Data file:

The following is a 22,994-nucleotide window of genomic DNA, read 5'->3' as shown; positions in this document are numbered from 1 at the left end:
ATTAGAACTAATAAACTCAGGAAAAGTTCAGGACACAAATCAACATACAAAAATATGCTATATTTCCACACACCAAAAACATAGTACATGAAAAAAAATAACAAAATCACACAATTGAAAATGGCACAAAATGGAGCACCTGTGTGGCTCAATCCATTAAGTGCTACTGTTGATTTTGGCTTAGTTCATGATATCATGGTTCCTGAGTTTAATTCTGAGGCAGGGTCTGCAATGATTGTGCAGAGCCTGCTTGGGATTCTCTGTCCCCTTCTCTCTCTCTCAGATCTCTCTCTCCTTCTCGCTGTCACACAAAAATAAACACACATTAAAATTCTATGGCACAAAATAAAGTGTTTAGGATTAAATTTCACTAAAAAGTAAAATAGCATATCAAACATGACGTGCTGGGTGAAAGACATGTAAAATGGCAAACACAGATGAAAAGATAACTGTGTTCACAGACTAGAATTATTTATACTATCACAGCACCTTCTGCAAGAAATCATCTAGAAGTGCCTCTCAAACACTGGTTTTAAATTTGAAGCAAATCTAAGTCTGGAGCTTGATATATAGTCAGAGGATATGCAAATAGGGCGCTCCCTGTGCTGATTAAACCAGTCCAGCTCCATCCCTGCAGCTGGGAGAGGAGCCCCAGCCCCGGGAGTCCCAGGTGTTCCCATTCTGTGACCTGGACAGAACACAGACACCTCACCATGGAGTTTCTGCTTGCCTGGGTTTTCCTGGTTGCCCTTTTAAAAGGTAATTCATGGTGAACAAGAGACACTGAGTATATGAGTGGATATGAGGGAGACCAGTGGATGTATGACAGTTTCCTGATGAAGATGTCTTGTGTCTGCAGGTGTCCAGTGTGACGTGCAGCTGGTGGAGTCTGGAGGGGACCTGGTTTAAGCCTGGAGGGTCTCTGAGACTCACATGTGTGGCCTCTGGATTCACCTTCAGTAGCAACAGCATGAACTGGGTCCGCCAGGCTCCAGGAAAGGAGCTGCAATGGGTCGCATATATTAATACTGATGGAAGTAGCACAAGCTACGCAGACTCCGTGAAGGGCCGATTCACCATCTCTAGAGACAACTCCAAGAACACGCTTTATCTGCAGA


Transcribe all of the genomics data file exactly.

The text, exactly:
The following is a 22,994-nucleotide window of genomic DNA, read 5'->3' as shown; positions in this document are numbered from 1 at the left end:
ATTAGAACTAATAAACTCAGGAAAAGTTCAGGACACAAATCAACATACAAAAATATGCTATATTTCCACACACCAAAAACATAGTACATGAAAAAAAATAACAAAATCACACAATTGAAAATGGCACAAAATGGAGCACCTGTGTGGCTCAATCCATTAAGTGCTACTGTTGATTTTGGCTTAGTTCATGATATCATGGTTCCTGAGTTTAATTCTGAGGCAGGGTCTGCAATGATTGTGCAGAGCCTGCTTGGGATTCTCTGTCCCCTTCTCTCTCTCTCAGATCTCTCTCTCCTTCTCGCTGTCACACAAAAATAAACACACATTAAAATTCTATGGCACAAAATAAAGTGTTTAGGATTAAATTTCACTAAAAAGTAAAATAGCATATCAAACATGACGTGCTGGGTGAAAGACATGTAAAATGGCAAACACAGATGAAAAGATAACTGTGTTCACAGACTAGAATTATTTATACTATCACAGCACCTTCTGCAAGAAATCATCTAGAAGTGCCTCTCAAACACTGGTTTTAAATTTGAAGCAAATCTAAGTCTGGAGCTTGATATATAGTCAGAGGATATGCAAATAGGGCGCTCCCTGTGCTGATTAAACCAGTCCAGCTCCATCCCTGCAGCTGGGAGAGGAGCCCCAGCCCCGGGAGTCCCAGGTGTTCCCATTCTGTGACCTGGACAGAACACAGACACCTCACCATGGAGTTTCTGCTTGCCTGGGTTTTCCTGGTTGCCCTTTTAAAAGGTAATTCATGGTGAACAAGAGACACTGAGTATATGAGTGGATATGAGGGAGACCAGTGGATGTATGACAGTTTCCTGATGAAGATGTCTTGTGTCTGCAGGTGTCCAGTGTGACGTGCAGCTGGTGGAGTCTGGAGGGGACCTGGTTTAAGCCTGGAGGGTCTCTGAGACTCACATGTGTGGCCTCTGGATTCACCTTCAGTAGCAACAGCATGAACTGGGTCCGCCAGGCTCCAGGAAAGGAGCTGCAATGGGTCGCATATATTAATACTGATGGAAGTAGCACAAGCTACGCAGACTCCGTGAAGGGCCGATTCACCATCTCTAGAGACAACTCCAAGAACACGCTTTATCTGCAGA